The association of overall adherence (dose, time and food) with different variables were examined using binary logistic regression and there is a significant association (p < 0.05) identified with WHO stage, average family income, getting family support and sex and adherence of ART. Patients who got family support were 2 times [2.12(1.25-3.59)] more likely to adhere than those who didn't get family support as an independent predictor of overall adherence (dose, time and food) (Table 5).

Table 5. Final logistic regression model that predict adherence to dose, time and food in JUSH, Southwest Ethiopia, 2009.

Discussion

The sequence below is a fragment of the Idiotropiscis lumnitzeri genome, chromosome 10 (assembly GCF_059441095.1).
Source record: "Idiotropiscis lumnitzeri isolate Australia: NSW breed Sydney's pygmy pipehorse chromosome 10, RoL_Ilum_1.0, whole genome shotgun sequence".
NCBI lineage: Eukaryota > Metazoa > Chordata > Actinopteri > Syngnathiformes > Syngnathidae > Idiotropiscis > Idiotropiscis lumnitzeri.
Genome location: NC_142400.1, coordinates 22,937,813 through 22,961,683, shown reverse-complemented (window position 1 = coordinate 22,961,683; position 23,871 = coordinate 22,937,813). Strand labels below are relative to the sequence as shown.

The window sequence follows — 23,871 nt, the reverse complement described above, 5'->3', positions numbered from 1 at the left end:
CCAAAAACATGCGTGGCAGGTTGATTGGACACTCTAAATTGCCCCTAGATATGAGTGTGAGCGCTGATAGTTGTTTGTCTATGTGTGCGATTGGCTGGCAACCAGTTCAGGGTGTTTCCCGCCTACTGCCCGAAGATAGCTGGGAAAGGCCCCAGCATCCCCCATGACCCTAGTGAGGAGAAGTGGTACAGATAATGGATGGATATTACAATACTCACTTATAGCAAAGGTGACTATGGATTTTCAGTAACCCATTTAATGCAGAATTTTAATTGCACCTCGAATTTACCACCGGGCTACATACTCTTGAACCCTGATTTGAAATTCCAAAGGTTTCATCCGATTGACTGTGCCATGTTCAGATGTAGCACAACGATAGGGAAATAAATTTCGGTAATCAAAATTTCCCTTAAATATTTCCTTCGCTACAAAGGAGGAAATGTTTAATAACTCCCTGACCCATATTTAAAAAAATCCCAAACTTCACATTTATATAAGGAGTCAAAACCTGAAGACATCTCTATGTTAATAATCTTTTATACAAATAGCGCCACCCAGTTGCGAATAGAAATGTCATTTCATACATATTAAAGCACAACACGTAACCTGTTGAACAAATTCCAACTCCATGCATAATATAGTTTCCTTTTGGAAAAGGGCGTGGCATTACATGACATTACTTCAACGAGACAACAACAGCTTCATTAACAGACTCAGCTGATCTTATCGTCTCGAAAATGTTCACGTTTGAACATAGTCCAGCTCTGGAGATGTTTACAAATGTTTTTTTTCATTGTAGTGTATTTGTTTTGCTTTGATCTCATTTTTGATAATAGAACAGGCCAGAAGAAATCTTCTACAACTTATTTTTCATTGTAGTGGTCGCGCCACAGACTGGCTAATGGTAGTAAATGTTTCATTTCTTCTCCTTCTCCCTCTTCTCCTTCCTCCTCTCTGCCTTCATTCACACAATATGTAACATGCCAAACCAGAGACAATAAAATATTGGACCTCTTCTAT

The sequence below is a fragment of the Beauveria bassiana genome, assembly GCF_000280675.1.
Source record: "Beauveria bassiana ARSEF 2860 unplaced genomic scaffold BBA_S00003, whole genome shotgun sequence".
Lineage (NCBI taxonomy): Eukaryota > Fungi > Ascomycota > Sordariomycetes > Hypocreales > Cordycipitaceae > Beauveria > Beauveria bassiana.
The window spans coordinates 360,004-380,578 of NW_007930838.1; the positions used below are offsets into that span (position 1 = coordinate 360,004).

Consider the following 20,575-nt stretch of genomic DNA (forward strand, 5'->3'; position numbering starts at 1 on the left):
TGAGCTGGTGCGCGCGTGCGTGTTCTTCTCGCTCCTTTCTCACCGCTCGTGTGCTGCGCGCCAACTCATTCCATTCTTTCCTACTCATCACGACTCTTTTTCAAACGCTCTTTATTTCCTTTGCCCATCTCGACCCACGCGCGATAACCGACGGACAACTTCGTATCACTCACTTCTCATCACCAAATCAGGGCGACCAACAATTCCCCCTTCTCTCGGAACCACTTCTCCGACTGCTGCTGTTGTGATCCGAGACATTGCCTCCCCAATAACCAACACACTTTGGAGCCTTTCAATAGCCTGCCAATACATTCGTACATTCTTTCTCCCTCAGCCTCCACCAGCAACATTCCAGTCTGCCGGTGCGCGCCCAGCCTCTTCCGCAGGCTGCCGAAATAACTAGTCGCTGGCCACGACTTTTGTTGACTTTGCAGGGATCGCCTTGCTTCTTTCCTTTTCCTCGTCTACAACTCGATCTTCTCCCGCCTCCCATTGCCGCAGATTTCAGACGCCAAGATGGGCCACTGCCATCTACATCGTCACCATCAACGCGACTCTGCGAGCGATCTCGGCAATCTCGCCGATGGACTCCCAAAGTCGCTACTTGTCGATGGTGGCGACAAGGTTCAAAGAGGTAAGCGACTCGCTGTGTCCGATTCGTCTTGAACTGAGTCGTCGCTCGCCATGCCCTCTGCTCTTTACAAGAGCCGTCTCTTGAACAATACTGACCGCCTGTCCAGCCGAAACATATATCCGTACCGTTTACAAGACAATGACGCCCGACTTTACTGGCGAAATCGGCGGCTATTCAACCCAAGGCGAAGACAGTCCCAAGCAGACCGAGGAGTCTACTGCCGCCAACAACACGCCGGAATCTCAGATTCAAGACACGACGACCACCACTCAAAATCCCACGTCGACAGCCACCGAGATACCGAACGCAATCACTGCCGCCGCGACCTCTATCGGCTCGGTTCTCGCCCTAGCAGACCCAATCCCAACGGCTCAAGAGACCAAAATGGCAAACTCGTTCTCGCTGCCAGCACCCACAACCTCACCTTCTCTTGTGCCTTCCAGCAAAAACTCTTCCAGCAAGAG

Antiretroviral therapy (ART) adherence levels of ≥ 95% optimize outcomes and minimize HIV drug resistance and to optimize measures of patient outcomes [22]. Previous studies in Ethiopia were using only self reported dose adherence as a measurement [23-25]. In our study we also used the time restriction (time adherence) and instructions related to food (food adherence) in addition to self reported dose adherence measurement. Our data suggest that adherence rates among patients in southwest Ethiopia were higher than adherence rates in most developed countries. In this study measuring adherence by patient self-report, 95% of the patients were adherent with ≥ 95% of prescribed doses in the last 7 days. Other studies conducted in developed countries demonstrated that the rates of adherence by self-report ranged from 40% to 70% [26-28]. Even in Botswana, fifty-four percent of patients in the study were adherent by self-report with 95% of prescribed doses [29]. Other studies in developing countries have shown comparable or better levels of individual adherence than what is seen in North American and European populations [29,30]. According to a prospective study in Southwest Ethiopia, 384 (96%) and 361(94.3%) of the study subjects were adherent based on self-report of missed doses (dose adherence) in a one-week recall at base line (M0) and follow up visit (M3) respectively. Three hundred eighty nine (97.2%) and 373 (97.4%) of the study subjects always followed the time restrictions (time adherence) agreed upon with their providers at M0 and M3 respectively. Three hundred thirty eight (84.5%) and 319 (83.3%) subjects followed instructions related to food (food adherence) all the time. Hence, the rate of self reported adherence in the study area based on the combined indicator of the three adherence errors was 79.3% at baseline and 75.7% at follow up visit [21]. Similarly, two studies in Ethiopia reported 81.2% and 82.8% adherence to more than 95% of doses [23,25]. This high rate of adherence showed adherence to ART in resource limited country can achieve a high level of adherence than those developed country. The overall rate of self reported adherence in this study based on the combined indicators of the three adherence errors was 72.4%. Similarly, consistent finding has been documented in similar set up [21]. Some studies in resource-rich settings have documented less than 50% of patients taking all their antiretroviral medications on time and according to dietary instructions [31,32]. Bonolo et al. review 43 articles on adherence to HAART. They found a mean rate of non-adherence of 30.4%, range from 5% to 67% [33]. This was much lower than our report confirming that patients in developing countries can achieve good adherence despite limited resources. The possible explanation for the greater adherence in our study might be the majority of the participants started ART recently, the participants were given strict adherence counseling sessions before starting ART in the hospital.